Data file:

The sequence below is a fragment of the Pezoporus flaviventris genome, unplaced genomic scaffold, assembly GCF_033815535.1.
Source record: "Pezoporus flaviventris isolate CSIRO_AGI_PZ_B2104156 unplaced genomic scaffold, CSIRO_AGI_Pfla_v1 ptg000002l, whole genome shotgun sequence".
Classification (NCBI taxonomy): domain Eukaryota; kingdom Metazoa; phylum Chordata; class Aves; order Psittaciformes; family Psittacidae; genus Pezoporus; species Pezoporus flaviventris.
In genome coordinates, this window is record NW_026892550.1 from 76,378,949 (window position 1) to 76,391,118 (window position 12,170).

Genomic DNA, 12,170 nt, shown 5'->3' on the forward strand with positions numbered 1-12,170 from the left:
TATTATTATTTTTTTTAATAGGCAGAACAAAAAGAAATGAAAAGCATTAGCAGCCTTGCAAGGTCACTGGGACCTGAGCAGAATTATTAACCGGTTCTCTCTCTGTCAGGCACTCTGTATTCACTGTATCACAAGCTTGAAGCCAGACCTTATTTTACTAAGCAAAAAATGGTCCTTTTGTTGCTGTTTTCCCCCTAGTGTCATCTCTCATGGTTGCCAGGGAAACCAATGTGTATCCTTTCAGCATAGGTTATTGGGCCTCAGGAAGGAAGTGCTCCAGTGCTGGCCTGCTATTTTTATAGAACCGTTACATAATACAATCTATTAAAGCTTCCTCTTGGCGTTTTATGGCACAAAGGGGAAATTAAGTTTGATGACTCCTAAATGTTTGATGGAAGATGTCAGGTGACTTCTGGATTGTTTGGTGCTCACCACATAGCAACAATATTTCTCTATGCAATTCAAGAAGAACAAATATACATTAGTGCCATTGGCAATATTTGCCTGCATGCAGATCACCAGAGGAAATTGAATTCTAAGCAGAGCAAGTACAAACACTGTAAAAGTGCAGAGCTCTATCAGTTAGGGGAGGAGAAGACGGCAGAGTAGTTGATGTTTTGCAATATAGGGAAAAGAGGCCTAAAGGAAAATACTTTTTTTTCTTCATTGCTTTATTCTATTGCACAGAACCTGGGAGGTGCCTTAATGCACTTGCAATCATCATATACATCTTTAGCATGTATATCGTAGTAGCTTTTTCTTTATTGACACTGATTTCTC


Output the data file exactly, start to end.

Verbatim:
The sequence below is a fragment of the Pezoporus flaviventris genome, unplaced genomic scaffold, assembly GCF_033815535.1.
Source record: "Pezoporus flaviventris isolate CSIRO_AGI_PZ_B2104156 unplaced genomic scaffold, CSIRO_AGI_Pfla_v1 ptg000002l, whole genome shotgun sequence".
Classification (NCBI taxonomy): domain Eukaryota; kingdom Metazoa; phylum Chordata; class Aves; order Psittaciformes; family Psittacidae; genus Pezoporus; species Pezoporus flaviventris.
In genome coordinates, this window is record NW_026892550.1 from 76,378,949 (window position 1) to 76,391,118 (window position 12,170).

Genomic DNA, 12,170 nt, shown 5'->3' on the forward strand with positions numbered 1-12,170 from the left:
TATTATTATTTTTTTTAATAGGCAGAACAAAAAGAAATGAAAAGCATTAGCAGCCTTGCAAGGTCACTGGGACCTGAGCAGAATTATTAACCGGTTCTCTCTCTGTCAGGCACTCTGTATTCACTGTATCACAAGCTTGAAGCCAGACCTTATTTTACTAAGCAAAAAATGGTCCTTTTGTTGCTGTTTTCCCCCTAGTGTCATCTCTCATGGTTGCCAGGGAAACCAATGTGTATCCTTTCAGCATAGGTTATTGGGCCTCAGGAAGGAAGTGCTCCAGTGCTGGCCTGCTATTTTTATAGAACCGTTACATAATACAATCTATTAAAGCTTCCTCTTGGCGTTTTATGGCACAAAGGGGAAATTAAGTTTGATGACTCCTAAATGTTTGATGGAAGATGTCAGGTGACTTCTGGATTGTTTGGTGCTCACCACATAGCAACAATATTTCTCTATGCAATTCAAGAAGAACAAATATACATTAGTGCCATTGGCAATATTTGCCTGCATGCAGATCACCAGAGGAAATTGAATTCTAAGCAGAGCAAGTACAAACACTGTAAAAGTGCAGAGCTCTATCAGTTAGGGGAGGAGAAGACGGCAGAGTAGTTGATGTTTTGCAATATAGGGAAAAGAGGCCTAAAGGAAAATACTTTTTTTTCTTCATTGCTTTATTCTATTGCACAGAACCTGGGAGGTGCCTTAATGCACTTGCAATCATCATATACATCTTTAGCATGTATATCGTAGTAGCTTTTTCTTTATTGACACTGATTTCTC